As luck would have it, in addition to being restricted on fats, my husband became dairy intolerant, thus, below is the current recipe he uses. The recipe substitutes applesauce for some of the fat, reducing the oil to one tablespoon. I have made the recipe without oil, omitting the one tablespoon of oil, but the product was not as good as with one tablespoon of oil.

The recipe below, for lowest-fat scones, results in a product something like scones, but so much has been modified that it might pass as a cake-like cookie!

Lowest-fat, Non-dairy, Scones

2 cups of unbleached flour 1 tablespoon baking powder (no aluminum, no salt) 1/4 teaspoon baking soda 2 teaspoons honey 2 tablespoons applesauce 1 tablespoon oil (canola) 3/4 cup liquid (water or juice of choice) 1/2 cup raisins 1 teaspoon vanilla 1 teaspoon cinnamon

Put the raisins in the liquid and add the honey, oil, applesauce and vanilla. Sift the dry ingredients together including flour, baking powder, and baking soda. Dump the liquid ingredients into the dry ingredients, mix, and knead about 5 times. Drop by spoonfuls onto the prepared cookie sheet (spray a cookie sheet and place the parchment paper on top of the cooking spray). Bake at 400 F. for about 8-12 minutes until the scones are lightly browned.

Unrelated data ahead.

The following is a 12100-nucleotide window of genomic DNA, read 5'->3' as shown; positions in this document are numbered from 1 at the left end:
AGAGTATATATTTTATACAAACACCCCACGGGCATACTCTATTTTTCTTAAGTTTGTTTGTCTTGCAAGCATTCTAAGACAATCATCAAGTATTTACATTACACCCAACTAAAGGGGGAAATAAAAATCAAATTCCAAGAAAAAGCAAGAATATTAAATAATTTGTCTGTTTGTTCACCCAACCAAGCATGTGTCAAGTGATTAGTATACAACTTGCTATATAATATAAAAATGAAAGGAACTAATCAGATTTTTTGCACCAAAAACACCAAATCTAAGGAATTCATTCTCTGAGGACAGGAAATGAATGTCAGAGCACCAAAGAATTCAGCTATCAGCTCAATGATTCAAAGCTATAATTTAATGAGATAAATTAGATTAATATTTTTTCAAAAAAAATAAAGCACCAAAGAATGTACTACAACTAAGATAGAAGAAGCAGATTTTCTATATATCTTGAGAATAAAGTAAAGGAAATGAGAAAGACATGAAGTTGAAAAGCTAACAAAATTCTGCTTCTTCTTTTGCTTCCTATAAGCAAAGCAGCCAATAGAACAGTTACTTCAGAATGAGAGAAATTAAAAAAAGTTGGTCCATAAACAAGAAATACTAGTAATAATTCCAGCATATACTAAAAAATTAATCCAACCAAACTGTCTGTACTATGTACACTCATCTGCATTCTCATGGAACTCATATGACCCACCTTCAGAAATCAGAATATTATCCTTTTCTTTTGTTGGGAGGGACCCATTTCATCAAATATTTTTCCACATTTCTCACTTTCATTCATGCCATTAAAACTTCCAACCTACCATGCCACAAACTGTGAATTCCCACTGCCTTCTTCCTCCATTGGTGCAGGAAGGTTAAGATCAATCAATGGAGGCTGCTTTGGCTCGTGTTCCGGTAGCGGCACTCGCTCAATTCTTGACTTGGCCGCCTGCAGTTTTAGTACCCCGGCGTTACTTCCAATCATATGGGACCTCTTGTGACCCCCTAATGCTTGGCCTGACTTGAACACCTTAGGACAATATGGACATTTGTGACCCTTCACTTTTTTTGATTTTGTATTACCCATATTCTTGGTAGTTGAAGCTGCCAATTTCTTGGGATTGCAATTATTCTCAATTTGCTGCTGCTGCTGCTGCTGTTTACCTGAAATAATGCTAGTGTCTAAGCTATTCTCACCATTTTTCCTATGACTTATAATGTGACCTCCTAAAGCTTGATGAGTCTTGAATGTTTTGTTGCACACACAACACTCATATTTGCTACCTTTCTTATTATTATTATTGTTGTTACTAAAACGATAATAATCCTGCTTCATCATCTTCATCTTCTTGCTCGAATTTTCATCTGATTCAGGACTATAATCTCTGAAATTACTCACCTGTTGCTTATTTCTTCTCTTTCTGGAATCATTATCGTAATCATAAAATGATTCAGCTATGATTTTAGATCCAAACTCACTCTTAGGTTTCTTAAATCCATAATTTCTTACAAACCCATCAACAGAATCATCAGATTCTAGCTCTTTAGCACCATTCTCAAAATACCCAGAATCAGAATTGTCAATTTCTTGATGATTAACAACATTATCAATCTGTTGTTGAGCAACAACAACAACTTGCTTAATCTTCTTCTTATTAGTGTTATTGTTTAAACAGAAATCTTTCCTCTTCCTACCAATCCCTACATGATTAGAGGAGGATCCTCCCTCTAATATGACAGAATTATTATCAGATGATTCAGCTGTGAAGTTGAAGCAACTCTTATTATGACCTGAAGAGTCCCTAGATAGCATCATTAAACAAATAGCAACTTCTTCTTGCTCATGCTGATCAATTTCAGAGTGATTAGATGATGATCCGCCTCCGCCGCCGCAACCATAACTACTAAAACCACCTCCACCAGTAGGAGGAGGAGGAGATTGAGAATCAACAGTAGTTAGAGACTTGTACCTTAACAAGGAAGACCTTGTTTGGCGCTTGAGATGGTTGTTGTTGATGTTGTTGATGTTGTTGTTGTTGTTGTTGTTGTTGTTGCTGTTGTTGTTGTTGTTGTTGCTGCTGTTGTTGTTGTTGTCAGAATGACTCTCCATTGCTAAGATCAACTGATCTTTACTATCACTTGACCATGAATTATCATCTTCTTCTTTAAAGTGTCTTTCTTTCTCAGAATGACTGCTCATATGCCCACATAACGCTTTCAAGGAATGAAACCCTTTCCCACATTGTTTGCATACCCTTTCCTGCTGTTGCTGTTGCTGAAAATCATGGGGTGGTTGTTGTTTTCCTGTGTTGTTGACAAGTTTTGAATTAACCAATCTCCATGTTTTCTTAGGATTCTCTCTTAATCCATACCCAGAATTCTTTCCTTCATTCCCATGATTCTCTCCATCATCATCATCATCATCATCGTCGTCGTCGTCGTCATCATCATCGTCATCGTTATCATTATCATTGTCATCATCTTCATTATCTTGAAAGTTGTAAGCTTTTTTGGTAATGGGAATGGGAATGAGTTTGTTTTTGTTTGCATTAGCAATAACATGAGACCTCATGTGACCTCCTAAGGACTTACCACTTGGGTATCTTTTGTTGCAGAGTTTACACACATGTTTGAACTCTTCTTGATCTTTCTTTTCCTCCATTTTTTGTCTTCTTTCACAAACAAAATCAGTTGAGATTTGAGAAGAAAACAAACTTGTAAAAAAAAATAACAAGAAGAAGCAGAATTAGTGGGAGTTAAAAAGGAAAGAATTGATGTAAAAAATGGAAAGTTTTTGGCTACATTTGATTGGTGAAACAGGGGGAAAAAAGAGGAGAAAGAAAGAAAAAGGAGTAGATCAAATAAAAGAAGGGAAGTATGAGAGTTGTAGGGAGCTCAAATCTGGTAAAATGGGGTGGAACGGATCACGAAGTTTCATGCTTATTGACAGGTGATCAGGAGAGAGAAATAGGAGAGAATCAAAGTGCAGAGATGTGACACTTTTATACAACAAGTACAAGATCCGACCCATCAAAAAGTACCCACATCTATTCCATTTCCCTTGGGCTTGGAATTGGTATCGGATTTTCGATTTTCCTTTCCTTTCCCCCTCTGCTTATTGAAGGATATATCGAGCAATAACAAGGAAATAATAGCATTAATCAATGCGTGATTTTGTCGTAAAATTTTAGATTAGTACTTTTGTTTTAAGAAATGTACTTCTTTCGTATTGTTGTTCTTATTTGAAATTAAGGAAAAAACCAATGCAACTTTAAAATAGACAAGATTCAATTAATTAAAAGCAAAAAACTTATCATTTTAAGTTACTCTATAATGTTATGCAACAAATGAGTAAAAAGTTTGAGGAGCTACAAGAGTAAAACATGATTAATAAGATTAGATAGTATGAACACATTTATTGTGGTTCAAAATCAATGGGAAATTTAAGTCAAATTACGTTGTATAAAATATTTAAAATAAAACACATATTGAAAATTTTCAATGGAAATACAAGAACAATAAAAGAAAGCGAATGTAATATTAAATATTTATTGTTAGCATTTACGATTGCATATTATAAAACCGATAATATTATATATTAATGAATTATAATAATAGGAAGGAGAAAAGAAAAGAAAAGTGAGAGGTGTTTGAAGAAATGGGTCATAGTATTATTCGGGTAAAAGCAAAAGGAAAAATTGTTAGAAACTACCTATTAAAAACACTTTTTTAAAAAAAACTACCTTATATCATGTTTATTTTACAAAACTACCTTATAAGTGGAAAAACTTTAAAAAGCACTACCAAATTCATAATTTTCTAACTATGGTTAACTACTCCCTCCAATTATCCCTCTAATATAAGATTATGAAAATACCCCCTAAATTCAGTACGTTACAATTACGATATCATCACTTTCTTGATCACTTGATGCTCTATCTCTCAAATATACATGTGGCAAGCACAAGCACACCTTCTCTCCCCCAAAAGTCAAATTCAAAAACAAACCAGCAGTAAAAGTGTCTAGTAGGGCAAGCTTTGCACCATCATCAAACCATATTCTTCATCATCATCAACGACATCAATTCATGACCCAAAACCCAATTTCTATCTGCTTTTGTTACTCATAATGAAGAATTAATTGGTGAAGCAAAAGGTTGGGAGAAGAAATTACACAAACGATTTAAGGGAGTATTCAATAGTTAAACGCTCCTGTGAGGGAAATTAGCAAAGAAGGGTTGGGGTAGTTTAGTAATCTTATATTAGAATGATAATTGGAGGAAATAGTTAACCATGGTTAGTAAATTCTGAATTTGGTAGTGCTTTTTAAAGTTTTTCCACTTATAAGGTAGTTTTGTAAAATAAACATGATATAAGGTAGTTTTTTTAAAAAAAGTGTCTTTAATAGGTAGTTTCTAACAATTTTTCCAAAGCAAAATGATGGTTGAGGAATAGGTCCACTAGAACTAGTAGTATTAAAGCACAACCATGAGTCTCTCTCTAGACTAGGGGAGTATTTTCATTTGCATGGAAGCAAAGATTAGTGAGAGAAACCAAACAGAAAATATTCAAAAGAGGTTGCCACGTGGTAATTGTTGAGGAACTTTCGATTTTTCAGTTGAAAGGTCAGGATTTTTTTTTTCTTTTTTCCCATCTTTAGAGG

Tuesday, February 21, 2017

Braiding a Challah Bread



When braiding a challah bread I have to remember to number the 4 strand positions as

1, 2, 3, 4

Then, put strand 4 (the farthest to the right) over strand 2.
Then put strand 1 (the farthest to the left) over strand 3.
Then move strand 2 over strand 3.
Repeat the above until all 4 strands are braided into the bread.

I will add photos the next time I make a bread!

Tuesday, January 3, 2017

Chocolate chip, fruit cocktail, Noodle Kugel




We are trying to make something for a meal or side dish, that everyone will eat. The idea is to entice a preschooler who is a chocolate lover. As she said to me, "Auntie Rosie, I love any kind of chocolate."
I thought of lots of recipes and then came up with this one. This recipe makes 12 kugle cupcakes and one larger, flatter, 9" x 13", kugel. I will also include the ingredients for a dozen kugelettes and a larger rectangular 9" x 13" thicker kugel.